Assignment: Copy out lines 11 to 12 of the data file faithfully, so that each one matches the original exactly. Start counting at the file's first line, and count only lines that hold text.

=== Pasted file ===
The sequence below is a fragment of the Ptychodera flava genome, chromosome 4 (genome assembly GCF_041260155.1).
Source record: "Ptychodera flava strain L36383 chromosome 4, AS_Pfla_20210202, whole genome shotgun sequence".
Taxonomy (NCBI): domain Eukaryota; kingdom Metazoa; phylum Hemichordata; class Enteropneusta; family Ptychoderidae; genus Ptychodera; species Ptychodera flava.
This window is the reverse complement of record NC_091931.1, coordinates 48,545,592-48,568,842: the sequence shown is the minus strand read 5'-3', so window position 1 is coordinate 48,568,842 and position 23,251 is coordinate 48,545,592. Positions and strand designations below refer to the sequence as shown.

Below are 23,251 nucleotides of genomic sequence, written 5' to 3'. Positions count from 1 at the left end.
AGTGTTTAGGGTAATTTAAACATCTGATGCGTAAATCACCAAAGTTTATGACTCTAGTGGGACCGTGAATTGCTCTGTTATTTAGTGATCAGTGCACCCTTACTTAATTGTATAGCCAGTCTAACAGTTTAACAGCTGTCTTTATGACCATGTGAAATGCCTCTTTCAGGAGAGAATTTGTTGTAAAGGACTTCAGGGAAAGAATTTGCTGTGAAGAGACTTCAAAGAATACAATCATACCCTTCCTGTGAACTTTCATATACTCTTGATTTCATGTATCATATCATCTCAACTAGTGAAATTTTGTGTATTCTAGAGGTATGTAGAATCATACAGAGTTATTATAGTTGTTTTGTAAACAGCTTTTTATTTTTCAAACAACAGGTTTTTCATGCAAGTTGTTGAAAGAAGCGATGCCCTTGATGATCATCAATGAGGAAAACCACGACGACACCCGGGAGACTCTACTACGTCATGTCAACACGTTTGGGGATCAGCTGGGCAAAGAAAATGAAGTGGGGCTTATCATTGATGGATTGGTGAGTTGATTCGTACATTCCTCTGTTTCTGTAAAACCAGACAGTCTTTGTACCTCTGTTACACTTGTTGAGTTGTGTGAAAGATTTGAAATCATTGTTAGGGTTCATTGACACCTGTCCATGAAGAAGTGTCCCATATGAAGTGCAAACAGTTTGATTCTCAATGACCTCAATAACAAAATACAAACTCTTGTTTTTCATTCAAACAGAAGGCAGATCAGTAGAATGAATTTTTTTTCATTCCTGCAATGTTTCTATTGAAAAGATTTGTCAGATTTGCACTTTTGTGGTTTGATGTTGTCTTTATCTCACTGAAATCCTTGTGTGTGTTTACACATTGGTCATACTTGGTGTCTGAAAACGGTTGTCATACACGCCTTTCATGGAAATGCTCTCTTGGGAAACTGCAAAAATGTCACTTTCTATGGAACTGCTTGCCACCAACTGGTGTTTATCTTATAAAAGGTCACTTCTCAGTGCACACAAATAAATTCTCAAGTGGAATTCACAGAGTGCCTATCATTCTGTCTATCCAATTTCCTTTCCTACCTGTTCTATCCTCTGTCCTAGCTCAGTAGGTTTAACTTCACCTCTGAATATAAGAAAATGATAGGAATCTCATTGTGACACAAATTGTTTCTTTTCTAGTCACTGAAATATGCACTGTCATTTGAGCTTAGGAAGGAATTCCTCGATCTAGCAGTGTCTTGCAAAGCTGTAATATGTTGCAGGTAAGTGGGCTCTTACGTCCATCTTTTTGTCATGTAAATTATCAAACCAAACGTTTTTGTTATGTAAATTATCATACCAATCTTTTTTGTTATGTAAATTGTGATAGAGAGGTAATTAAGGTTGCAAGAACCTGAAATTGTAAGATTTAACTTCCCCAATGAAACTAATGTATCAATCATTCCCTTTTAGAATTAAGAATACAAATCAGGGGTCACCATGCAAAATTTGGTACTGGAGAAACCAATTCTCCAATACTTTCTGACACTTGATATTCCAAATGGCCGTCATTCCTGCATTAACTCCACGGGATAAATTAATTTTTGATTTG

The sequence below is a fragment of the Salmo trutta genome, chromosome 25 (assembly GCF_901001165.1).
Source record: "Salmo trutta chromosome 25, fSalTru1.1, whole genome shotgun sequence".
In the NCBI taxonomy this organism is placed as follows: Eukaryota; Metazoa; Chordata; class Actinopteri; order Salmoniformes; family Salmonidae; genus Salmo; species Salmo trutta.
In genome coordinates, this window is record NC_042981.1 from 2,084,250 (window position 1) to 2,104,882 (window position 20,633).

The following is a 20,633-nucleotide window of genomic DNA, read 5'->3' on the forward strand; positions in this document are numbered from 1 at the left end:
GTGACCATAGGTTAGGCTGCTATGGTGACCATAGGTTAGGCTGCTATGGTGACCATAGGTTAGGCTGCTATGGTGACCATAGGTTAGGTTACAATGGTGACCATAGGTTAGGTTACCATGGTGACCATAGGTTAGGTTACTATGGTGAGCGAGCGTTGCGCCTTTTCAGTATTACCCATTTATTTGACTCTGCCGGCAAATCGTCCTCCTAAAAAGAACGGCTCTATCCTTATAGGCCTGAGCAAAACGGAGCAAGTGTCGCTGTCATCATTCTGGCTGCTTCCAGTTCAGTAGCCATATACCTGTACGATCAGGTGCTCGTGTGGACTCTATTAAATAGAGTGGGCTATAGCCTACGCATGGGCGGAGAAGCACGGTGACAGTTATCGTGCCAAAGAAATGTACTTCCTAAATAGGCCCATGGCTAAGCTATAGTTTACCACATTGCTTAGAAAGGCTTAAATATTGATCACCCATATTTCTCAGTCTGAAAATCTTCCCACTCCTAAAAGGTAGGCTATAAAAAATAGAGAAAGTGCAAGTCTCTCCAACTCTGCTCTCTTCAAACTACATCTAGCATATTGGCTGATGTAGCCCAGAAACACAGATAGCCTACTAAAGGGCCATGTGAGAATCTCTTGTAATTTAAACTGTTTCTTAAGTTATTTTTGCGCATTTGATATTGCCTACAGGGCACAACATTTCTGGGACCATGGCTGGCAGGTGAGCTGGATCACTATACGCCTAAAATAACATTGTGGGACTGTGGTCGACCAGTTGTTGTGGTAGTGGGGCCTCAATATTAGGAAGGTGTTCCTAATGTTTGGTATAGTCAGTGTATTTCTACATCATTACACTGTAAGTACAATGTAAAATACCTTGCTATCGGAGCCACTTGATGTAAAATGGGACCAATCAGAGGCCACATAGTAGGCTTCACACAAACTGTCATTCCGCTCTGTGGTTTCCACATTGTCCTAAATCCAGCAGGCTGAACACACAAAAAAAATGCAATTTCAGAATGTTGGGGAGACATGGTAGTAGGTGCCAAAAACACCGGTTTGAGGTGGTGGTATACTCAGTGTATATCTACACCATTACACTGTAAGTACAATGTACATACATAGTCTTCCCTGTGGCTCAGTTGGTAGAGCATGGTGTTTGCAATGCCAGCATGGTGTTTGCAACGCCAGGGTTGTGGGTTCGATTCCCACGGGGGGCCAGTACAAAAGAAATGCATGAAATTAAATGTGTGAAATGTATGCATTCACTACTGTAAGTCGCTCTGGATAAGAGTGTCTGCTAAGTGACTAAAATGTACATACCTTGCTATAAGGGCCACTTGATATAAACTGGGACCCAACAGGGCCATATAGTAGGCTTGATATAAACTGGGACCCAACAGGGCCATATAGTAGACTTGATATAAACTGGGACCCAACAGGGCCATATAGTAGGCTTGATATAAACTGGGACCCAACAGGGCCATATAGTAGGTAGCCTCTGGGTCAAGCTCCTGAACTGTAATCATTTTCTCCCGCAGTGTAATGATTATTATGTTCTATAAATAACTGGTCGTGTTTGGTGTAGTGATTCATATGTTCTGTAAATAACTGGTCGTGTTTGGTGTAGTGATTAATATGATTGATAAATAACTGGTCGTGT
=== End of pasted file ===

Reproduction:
The following is a 20,633-nucleotide window of genomic DNA, read 5'->3' on the forward strand; positions in this document are numbered from 1 at the left end:
GTGACCATAGGTTAGGCTGCTATGGTGACCATAGGTTAGGCTGCTATGGTGACCATAGGTTAGGCTGCTATGGTGACCATAGGTTAGGTTACAATGGTGACCATAGGTTAGGTTACCATGGTGACCATAGGTTAGGTTACTATGGTGAGCGAGCGTTGCGCCTTTTCAGTATTACCCATTTATTTGACTCTGCCGGCAAATCGTCCTCCTAAAAAGAACGGCTCTATCCTTATAGGCCTGAGCAAAACGGAGCAAGTGTCGCTGTCATCATTCTGGCTGCTTCCAGTTCAGTAGCCATATACCTGTACGATCAGGTGCTCGTGTGGACTCTATTAAATAGAGTGGGCTATAGCCTACGCATGGGCGGAGAAGCACGGTGACAGTTATCGTGCCAAAGAAATGTACTTCCTAAATAGGCCCATGGCTAAGCTATAGTTTACCACATTGCTTAGAAAGGCTTAAATATTGATCACCCATATTTCTCAGTCTGAAAATCTTCCCACTCCTAAAAGGTAGGCTATAAAAAATAGAGAAAGTGCAAGTCTCTCCAACTCTGCTCTCTTCAAACTACATCTAGCATATTGGCTGATGTAGCCCAGAAACACAGATAGCCTACTAAAGGGCCATGTGAGAATCTCTTGTAATTTAAACTGTTTCTTAAGTTATTTTTGCGCATTTGATATTGCCTACAGGGCACAACATTTCTGGGACCATGGCTGGCAGGTGAGCTGGATCACTATACGCCTAAAATAACATTGTGGGACTGTGGTCGACCAGTTGTTGTGGTAGTGGGGCCTCAATATTAGGAAGGTGTTCCTAATGTTTGGTATAGTCAGTGTATTTCTACATCATTACACTGTAAGTACAATGTAAAATACCTTGCTATCGGAGCCACTTGATGTAAAATGGGACCAATCAGAGGCCACATAGTAGGCTTCACACAAACTGTCATTCCGCTCTGTGGTTTCCACATTGTCCTAAATCCAGCAGGCTGAACACACAAAAAAAATGCAATTTCAGAATGTTGGGGAGACATGGTAGTAGGTGCCAAAAACACCGGTTTGAGGTGGTGGTATACTCAGTGTATATCTACACCATTACACTGTAAGTACAATGTACATACATAGTCTTCCCTGTGGCTCAGTTGGTAGAGCATGGTGTTTGCAATGCCAGCATGGTGTTTGCAACGCCAGGGTTGTGGGTTCGATTCCCACGGGGGGCCAGTACAAAAGAAATGCATGAAATTAAATGTGTGAAATGTATGCATTCACTACTGTAAGTCGCTCTGGATAAGAGTGTCTGCTAAGTGACTAAAATGTACATACCTTGCTATAAGGGCCACTTGATATAAACTGGGACCCAACAGGGCCATATAGTAGGCTTGATATAAACTGGGACCCAACAGGGCCATATAGTAGACTTGATATAAACTGGGACCCAACAGGGCCATATAGTAGGCTTGATATAAACTGGGACCCAACAGGGCCATATAGTAGGTAGCCTCTGGGTCAAGCTCCTGAACTGTAATCATTTTCTCCCGCAGTGTAATGATTATTATGTTCTATAAATAACTGGTCGTGTTTGGTGTAGTGATTCATATGTTCTGTAAATAACTGGTCGTGTTTGGTGTAGTGATTAATATGATTGATAAATAACTGGTCGTGT